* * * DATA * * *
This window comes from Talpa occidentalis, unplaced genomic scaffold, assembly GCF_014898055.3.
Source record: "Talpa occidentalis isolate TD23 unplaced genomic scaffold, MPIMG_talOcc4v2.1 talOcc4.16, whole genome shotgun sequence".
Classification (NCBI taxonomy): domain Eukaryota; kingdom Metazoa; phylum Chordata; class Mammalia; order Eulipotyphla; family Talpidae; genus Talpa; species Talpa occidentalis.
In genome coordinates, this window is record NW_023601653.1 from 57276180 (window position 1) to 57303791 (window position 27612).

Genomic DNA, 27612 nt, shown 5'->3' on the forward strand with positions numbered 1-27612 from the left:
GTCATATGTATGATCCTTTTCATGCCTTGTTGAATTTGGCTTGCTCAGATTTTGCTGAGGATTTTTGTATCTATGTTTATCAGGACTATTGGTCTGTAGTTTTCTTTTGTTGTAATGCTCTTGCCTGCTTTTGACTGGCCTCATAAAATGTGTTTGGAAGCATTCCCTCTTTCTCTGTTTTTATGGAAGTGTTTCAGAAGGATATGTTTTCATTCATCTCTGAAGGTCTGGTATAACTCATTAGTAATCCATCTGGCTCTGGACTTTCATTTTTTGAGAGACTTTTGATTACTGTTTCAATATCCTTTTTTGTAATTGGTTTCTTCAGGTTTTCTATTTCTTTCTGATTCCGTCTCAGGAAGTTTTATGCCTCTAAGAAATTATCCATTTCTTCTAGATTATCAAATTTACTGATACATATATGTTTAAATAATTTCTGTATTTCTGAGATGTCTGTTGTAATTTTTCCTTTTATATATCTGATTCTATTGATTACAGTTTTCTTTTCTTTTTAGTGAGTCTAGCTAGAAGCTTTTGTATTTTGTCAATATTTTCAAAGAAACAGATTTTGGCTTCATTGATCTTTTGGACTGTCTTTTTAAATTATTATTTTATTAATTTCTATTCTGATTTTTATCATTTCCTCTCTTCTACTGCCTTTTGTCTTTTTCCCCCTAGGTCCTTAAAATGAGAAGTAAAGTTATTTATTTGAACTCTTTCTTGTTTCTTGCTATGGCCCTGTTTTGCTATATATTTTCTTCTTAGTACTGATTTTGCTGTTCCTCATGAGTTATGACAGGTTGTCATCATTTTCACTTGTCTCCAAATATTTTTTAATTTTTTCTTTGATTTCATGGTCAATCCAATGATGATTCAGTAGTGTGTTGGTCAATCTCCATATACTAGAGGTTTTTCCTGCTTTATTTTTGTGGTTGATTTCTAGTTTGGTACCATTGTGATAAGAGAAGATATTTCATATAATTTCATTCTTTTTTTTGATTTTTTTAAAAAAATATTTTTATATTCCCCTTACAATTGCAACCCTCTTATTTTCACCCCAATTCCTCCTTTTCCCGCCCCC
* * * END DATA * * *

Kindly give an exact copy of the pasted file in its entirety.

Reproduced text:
This window comes from Talpa occidentalis, unplaced genomic scaffold, assembly GCF_014898055.3.
Source record: "Talpa occidentalis isolate TD23 unplaced genomic scaffold, MPIMG_talOcc4v2.1 talOcc4.16, whole genome shotgun sequence".
Classification (NCBI taxonomy): domain Eukaryota; kingdom Metazoa; phylum Chordata; class Mammalia; order Eulipotyphla; family Talpidae; genus Talpa; species Talpa occidentalis.
In genome coordinates, this window is record NW_023601653.1 from 57276180 (window position 1) to 57303791 (window position 27612).

Genomic DNA, 27612 nt, shown 5'->3' on the forward strand with positions numbered 1-27612 from the left:
GTCATATGTATGATCCTTTTCATGCCTTGTTGAATTTGGCTTGCTCAGATTTTGCTGAGGATTTTTGTATCTATGTTTATCAGGACTATTGGTCTGTAGTTTTCTTTTGTTGTAATGCTCTTGCCTGCTTTTGACTGGCCTCATAAAATGTGTTTGGAAGCATTCCCTCTTTCTCTGTTTTTATGGAAGTGTTTCAGAAGGATATGTTTTCATTCATCTCTGAAGGTCTGGTATAACTCATTAGTAATCCATCTGGCTCTGGACTTTCATTTTTTGAGAGACTTTTGATTACTGTTTCAATATCCTTTTTTGTAATTGGTTTCTTCAGGTTTTCTATTTCTTTCTGATTCCGTCTCAGGAAGTTTTATGCCTCTAAGAAATTATCCATTTCTTCTAGATTATCAAATTTACTGATACATATATGTTTAAATAATTTCTGTATTTCTGAGATGTCTGTTGTAATTTTTCCTTTTATATATCTGATTCTATTGATTACAGTTTTCTTTTCTTTTTAGTGAGTCTAGCTAGAAGCTTTTGTATTTTGTCAATATTTTCAAAGAAACAGATTTTGGCTTCATTGATCTTTTGGACTGTCTTTTTAAATTATTATTTTATTAATTTCTATTCTGATTTTTATCATTTCCTCTCTTCTACTGCCTTTTGTCTTTTTCCCCCTAGGTCCTTAAAATGAGAAGTAAAGTTATTTATTTGAACTCTTTCTTGTTTCTTGCTATGGCCCTGTTTTGCTATATATTTTCTTCTTAGTACTGATTTTGCTGTTCCTCATGAGTTATGACAGGTTGTCATCATTTTCACTTGTCTCCAAATATTTTTTAATTTTTTCTTTGATTTCATGGTCAATCCAATGATGATTCAGTAGTGTGTTGGTCAATCTCCATATACTAGAGGTTTTTCCTGCTTTATTTTTGTGGTTGATTTCTAGTTTGGTACCATTGTGATAAGAGAAGATATTTCATATAATTTCATTCTTTTTTTTGATTTTTTTAAAAAAATATTTTTATATTCCCCTTACAATTGCAACCCTCTTATTTTCACCCCAATTCCTCCTTTTCCCGCCCCC